HANDCRAFTED TRADITIONS
Broom Making: "Sweeping into Action"

Photo Essay, Carroll County Times, November 29, 2009

By Ken Koons

Broom
John Buffington sews a newly made broom in his Westminster home. Buffington has been making brooms by hand since acquiring an antique broom-making machine.


Broom
Wire is wrapped tightly around the broom straw to hold it to the handle.


Broom
The strain of the work can be seen on John Buffington's face as he sews.



Broom
A final trimming evens the end of the broom.


Broom
The final products.



Documentary Film, Carroll County Times, November 29, 2009

By Ken Koons





Watch it on Youtube.




Article, Carroll County Times, November 29, 2009

By Brandon Oland, Times Staff Writer

Three years ago, John Buffington received an offer he could not pass up.

Longtime friend Buzz Shafer wanted to get rid of a broom-making machine. Buffington agreed to haul away the antique machine that he said is about 100 years old.

“I told [the Shafer brothers] if they ever wanted to get rid of that broom machine, I wouldn’t mind having it,” Buffington said.

He wound up learning how to make brooms along the way.

After Buffington set up the machine at his Westminster home, Shafer stopped by to show him how to use it. Buffington, a retired Eastern Airlines employee, discovered he enjoyed the process. He regularly produces brooms in his spare time using the machine he coveted.

Buffington seems to enjoy working with his hands. He has built and repaired clocks, many of which he keeps in his Westminster home.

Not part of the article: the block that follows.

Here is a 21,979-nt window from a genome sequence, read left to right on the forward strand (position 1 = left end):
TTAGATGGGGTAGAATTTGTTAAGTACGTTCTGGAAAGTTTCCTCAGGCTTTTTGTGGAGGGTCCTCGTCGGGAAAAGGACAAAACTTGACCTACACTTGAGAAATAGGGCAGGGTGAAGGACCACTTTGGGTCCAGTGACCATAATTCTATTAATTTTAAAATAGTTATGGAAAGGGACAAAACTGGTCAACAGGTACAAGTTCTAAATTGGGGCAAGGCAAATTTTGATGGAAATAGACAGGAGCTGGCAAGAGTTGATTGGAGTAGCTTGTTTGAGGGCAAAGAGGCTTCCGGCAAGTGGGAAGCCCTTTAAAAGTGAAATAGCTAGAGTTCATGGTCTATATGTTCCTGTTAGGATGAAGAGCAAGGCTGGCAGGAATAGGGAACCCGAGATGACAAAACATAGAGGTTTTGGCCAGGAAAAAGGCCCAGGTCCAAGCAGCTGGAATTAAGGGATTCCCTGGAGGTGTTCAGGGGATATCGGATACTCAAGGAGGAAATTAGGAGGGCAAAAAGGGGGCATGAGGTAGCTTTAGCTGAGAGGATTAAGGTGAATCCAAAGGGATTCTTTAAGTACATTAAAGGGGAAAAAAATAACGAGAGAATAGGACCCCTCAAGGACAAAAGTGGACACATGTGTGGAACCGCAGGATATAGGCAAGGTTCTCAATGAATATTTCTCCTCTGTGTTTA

He acclimated quickly to the hands-on process of broom-making.

Previously, Shafer and his brother Joe used the machine to make brooms. Buffington said the brothers probably tinkered with the machine in order to make it more efficient.

As part of a broom-making tutorial, Shafer traveled with Buffington to a Pennsylvania farm, where they cut broom corn. Buffington said broom corn grows like regular corn but does not grow ears. The broom corn grows at the top of the plants.

Buffington said he uses four bundles of broom corn in each broom. The broom corn bundles weigh a combined two pounds.

Before using his machine, Buffington hammers a large nail into the broom handle. Then he attaches the wire that he will use to wrap the broom. By turning a wheel with his foot, Buffington attaches the broom corn bundles to the handle with wire. He adds broom corn to make what he calls the broom’s shoulder at the top near the handle.

After completing the work on his machine, Buffington uses binder twine to keep the broom corn in the place. He repeatedly pushes a needle through the broom corn and attaches four layers of binder twine.

Buffington said he tends to break up his work. He’ll break up the steps and toil in his workshop for a few hours at a time on an antique machine he simply wanted to preserve and wound up using frequently.

“I wasn’t really interested in making brooms,” Buffington said. “I just wanted the machine.”